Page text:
Review Article | Published:

Metabolic features of cancer stem cells: the emerging role of lipid metabolism

Oncogenevolume 37pages23672378 (2018) | Download Citation


Cancer stem cells (CSCs) are an uncommon subset of tumor cells capable of self-renewal, differentiating, and recreating the parental tumor when transplanted into the murine background. Over the past two decades, efforts toward understanding CSC biology culminated into identifying a set of signaling pathways sustaining “stemness”. Nevertheless, while metabolic rewiring is nowadays considered a hallmark of cancer, no consensus has been reached on the metabolic features underlying the plastic nature of CSCs, which are capable of residing in a dormant state, and able to rapidly proliferate when the need to repopulate the tumor mass arises. An emerging concept in the field of CSC metabolism is that these cells are extremely reliant on the activity of enzymes involved in lipid metabolism, such as stearoyl-CoA desaturase 1 (SCD1) and 3-hydroxy-3-methylglutharyl-coenzyme A reductase (HMG-CoAR). Indeed, SCD1 and HMG-CoAR have been described as key factors for the correct function of a number of concatenated pathways involved in CSC fate decision, such as Hippo and Wnt. In the present review, we describe metabolic futures of CSCs with a special focus on lipid metabolism, which until now represents an underappreciated force in maintaining CSCs and an attractive therapeutic target.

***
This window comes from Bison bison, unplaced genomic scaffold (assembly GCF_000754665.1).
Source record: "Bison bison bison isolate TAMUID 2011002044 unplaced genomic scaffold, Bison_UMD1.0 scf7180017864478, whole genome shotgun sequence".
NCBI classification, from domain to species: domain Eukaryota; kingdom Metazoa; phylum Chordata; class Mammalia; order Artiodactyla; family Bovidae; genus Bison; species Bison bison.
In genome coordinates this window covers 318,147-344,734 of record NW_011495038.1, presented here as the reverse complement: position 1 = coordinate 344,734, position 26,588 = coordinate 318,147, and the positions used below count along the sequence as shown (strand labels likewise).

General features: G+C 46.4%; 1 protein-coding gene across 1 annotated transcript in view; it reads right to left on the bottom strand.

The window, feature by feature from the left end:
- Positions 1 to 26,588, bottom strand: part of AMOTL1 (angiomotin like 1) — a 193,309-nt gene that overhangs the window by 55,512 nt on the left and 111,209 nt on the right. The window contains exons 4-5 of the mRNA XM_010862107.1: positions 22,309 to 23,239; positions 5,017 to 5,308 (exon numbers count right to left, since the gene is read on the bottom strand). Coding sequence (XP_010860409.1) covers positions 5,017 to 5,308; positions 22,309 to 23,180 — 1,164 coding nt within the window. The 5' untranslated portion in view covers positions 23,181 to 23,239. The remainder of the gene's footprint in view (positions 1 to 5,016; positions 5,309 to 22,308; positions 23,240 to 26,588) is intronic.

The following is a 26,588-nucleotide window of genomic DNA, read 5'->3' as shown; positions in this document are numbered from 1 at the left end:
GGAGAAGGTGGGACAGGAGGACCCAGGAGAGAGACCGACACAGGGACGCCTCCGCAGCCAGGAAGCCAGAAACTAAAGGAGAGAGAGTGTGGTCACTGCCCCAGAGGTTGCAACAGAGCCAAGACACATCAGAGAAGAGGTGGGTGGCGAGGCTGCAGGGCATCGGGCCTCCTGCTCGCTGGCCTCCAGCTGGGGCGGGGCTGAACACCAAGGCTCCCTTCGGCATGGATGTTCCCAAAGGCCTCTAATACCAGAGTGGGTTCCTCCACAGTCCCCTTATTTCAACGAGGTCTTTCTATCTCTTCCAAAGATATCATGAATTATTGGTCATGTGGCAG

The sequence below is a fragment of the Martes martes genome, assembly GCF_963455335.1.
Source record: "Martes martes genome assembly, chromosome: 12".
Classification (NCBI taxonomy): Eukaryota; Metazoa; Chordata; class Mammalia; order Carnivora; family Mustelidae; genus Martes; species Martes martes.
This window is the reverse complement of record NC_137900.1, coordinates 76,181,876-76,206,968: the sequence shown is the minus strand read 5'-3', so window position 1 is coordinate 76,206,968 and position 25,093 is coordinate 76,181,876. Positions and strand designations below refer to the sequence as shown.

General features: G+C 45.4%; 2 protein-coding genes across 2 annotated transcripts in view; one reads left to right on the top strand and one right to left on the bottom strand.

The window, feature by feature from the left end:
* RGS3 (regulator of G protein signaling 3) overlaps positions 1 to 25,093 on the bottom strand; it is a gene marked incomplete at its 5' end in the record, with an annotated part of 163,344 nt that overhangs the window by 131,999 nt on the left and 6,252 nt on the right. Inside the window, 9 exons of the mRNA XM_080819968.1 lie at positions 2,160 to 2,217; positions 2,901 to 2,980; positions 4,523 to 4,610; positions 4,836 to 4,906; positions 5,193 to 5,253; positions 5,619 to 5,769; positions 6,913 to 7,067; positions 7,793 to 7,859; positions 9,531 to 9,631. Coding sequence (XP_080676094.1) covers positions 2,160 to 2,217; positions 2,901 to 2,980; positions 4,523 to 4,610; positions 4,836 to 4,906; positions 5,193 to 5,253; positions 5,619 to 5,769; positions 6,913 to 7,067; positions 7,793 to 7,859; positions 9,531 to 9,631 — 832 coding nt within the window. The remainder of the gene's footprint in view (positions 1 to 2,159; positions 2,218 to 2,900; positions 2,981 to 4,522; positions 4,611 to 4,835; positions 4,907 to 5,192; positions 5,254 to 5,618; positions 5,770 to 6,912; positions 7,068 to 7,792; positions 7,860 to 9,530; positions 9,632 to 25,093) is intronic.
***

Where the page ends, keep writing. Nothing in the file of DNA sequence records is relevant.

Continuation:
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We thank Tania Merlino for editorial assistance. This work was supported by Italian Association for Cancer Research (AIRC) grant IG17009 to RM, and grant IG15216 to GC, and by Fondo di Ricerca di Ateneo 2014 (C26A142LZ8) and POR FESR Lazio 2007/2013 to RM. MEP is supported by a Fondazione Veronesi fellowship.

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Author notes

  1. These authors contributed equally to this work: M. Maugeri-Saccà, G. Ciliberto.


  1. Department of Clinical and Molecular Medicine, Sapienza University of Rome, 00161, Rome, Italy

    • Rita Mancini
    • , Alessia Noto
    • , Maria Elena Pisanu
    •  & Claudia De Vitis
  2. Division of Medical Oncology 2, “Regina Elena” National Cancer Institute, Via Elio Chianesi 53, 00144, Rome, Italy

    • Marcello Maugeri-Saccà
  3. Scientific Direction, “Regina Elena” National Cancer Institute, Via Elio Chianesi 53, Rome, 00144, Italy

    • Gennaro Ciliberto


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The authors declare that they have no conflict of interest.

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Correspondence to Marcello Maugeri-Saccà or Gennaro Ciliberto.

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